ABSTRACT: Objectives: Vaccines represent an important advancement for improving the general health of a population. The efective recording of vaccine data is a factor for the deinition of its supply chain. This study investigated vaccine data recording relatively to data collected from vaccination rooms and data obtained from a government-developed Internet platform. Methods: The monthly recorded total number of diphtheria and tetanus toxoids and pertussis vaccine (alone or in combination with the Haemophilus inluenzae type b conjugate vaccine) doses administered in a medium-sized city of the Southeast region of Brazil was collected for the period January/2006 through December/2010 from two sources: City level (directly from vaccination rooms, the study “gold standard”), and Federal level (from an Internet platform developed by the country government). Data from these sources were compared using descriptive statistics and the Percentage error. Results: The data values made available by the Internet platform difered from those obtained from the vaccination rooms, with a Percentage error relatively to the actual values in the range [-0.48; 0.39]. Concordant values were observed only in one among the sixty analyzed months (1.66%). Conclusions: A frequent and large diference between the number of diphtheria and tetanus toxoids and pertussis vaccine doses administered in the two levels was detected.
color test was performed to check for the presence of metachromatic granules; if pres- ent, the C. diphtheriae would appear as green or blue color, sometimes chestnut brown. The diphtheria bacilli were identified after biochemical tests for the detection of sugar fermentation, urea hydrolysis, nitrate reduc- tion, and the presence of catalase and oxi- dase. The first reading was performed at 24 h, when sugar fermentation was observed and the nitrate enzymatic test was carried out. The biochemical tests were incubated for 5 days because of the possibility of later fermentation of sugars.
Immunological heterogeneity has long been the major challenge in developing broadly ef- fective vaccines to protect humans and animals against bacterial and viral infections. En- terotoxigenic Escherichia coli (ETEC) strains, the leading bacterial cause of diarrhea in humans, express at least 23 immunologically different colonization factor antigens (CFAs) and two distinct enterotoxins [heat-labile toxin (LT) and heat-stable toxin type Ib (STa or hSTa)]. ETEC strains expressing any one or two CFAs and either toxin cause diarrhea, therefore vaccines inducing broad immunity against a majority of CFAs, if not all, and both toxins are expected to be effective against ETEC. In this study, we applied the multiepitope fusion antigen (MEFA) strategy to construct ETEC antigens and examined antigens for broad anti-CFA and antitoxin immunogenicity. CFA MEFA CFA/I/II/IV [CVI 2014, 21(2):243- 9], which carried epitopes of seven CFAs [CFA/I, CFA/II (CS1, CS2, CS3), CFA/IV (CS4, CS5, CS6)] expressed by the most prevalent and virulent ETEC strains, was genetically fused to LT-STa toxoid fusion monomer 3xSTa A14Q -dmLT or 3xSTa N12S -dmLT [IAI 2014,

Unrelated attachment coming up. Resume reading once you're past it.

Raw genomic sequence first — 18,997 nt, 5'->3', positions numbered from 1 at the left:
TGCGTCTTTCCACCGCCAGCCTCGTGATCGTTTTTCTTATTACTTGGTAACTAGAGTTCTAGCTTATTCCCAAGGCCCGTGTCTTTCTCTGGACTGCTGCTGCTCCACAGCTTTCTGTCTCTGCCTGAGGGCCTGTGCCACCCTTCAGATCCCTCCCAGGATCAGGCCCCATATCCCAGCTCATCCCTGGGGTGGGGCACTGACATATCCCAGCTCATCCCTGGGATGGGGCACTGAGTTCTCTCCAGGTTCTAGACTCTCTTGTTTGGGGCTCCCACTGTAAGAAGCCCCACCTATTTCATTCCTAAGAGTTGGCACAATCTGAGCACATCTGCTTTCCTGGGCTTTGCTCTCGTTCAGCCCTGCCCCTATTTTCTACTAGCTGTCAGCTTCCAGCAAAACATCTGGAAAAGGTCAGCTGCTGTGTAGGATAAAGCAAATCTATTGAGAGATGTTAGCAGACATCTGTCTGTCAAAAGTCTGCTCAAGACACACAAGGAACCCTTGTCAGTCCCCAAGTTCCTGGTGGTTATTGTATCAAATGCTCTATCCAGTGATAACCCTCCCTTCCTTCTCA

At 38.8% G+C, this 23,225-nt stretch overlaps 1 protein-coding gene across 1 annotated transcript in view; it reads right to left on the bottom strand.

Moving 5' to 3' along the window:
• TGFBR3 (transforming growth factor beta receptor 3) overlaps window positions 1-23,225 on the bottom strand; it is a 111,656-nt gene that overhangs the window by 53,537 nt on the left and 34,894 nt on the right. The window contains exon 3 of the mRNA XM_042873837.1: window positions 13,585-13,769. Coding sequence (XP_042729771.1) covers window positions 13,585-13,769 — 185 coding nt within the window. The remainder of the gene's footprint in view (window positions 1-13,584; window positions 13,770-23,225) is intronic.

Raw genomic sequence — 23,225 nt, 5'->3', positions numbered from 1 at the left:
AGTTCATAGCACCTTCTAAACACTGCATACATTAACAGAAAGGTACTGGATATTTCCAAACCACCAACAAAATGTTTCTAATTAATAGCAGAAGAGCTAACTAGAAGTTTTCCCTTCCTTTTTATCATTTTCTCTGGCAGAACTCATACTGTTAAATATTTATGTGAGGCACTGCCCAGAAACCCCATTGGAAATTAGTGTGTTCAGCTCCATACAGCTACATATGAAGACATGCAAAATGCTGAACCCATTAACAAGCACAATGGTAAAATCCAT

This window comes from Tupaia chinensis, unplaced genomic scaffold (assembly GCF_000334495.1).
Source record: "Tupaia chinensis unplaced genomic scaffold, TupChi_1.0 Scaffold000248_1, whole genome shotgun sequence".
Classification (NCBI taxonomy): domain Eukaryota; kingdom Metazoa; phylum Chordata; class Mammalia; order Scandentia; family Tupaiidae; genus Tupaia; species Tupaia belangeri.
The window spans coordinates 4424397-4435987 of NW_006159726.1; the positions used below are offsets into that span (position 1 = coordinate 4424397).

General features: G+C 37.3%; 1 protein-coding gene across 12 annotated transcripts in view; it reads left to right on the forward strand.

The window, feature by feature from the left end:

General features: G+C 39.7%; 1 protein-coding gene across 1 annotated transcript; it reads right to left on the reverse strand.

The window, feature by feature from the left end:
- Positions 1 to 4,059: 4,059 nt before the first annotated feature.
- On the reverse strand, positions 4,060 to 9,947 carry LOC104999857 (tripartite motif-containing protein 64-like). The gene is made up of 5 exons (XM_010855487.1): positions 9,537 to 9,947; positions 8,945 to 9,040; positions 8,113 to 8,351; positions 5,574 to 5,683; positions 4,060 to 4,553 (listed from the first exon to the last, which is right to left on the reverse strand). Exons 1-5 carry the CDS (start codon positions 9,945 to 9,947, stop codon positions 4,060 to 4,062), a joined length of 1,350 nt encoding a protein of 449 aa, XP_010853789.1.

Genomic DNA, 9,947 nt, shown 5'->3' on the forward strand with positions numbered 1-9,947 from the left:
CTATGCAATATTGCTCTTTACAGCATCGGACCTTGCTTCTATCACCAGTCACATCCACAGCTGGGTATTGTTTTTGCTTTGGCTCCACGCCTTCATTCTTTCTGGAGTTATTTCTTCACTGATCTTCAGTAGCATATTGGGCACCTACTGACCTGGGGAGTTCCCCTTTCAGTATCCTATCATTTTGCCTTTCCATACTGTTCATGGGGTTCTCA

This study was part of a phase IV, single center, open-label study to determine an appropriate age for an adolescent MenCC booster vaccination. Detailed information on the study design and participants has been described previously . Briefly, healthy 10-, 12- and 15-year-old children were recruited in October 2011 from the Utrecht metropolitan area, The Netherlands. Participants had been vaccinated nine years earlier with a single dose of the MenC-polysaccha- ride conjugated to tetanus toxoid vaccine (MenC-TT, NeisVac C TM , Baxter) at 14 months, 2.8 years and 5.8 years, respectively. In addition, all participants were vaccinated according to the Dutch NIP, which includes a tetanus vaccination (DTaP-IPV) at the age of 2, 3, 4 and 11 months and a booster dose (DT-IPV) at the age of 4 years and 9 years. Written informed con- sent was obtained from both parents and from participants aged 12 years. Ethical approval for the study was obtained from a local ethics committee (Verenigde Commissies Mensgebon- den Onderzoek). The study was registered at the Dutch Trial register (http://www.trialregister. nl; NTR3521).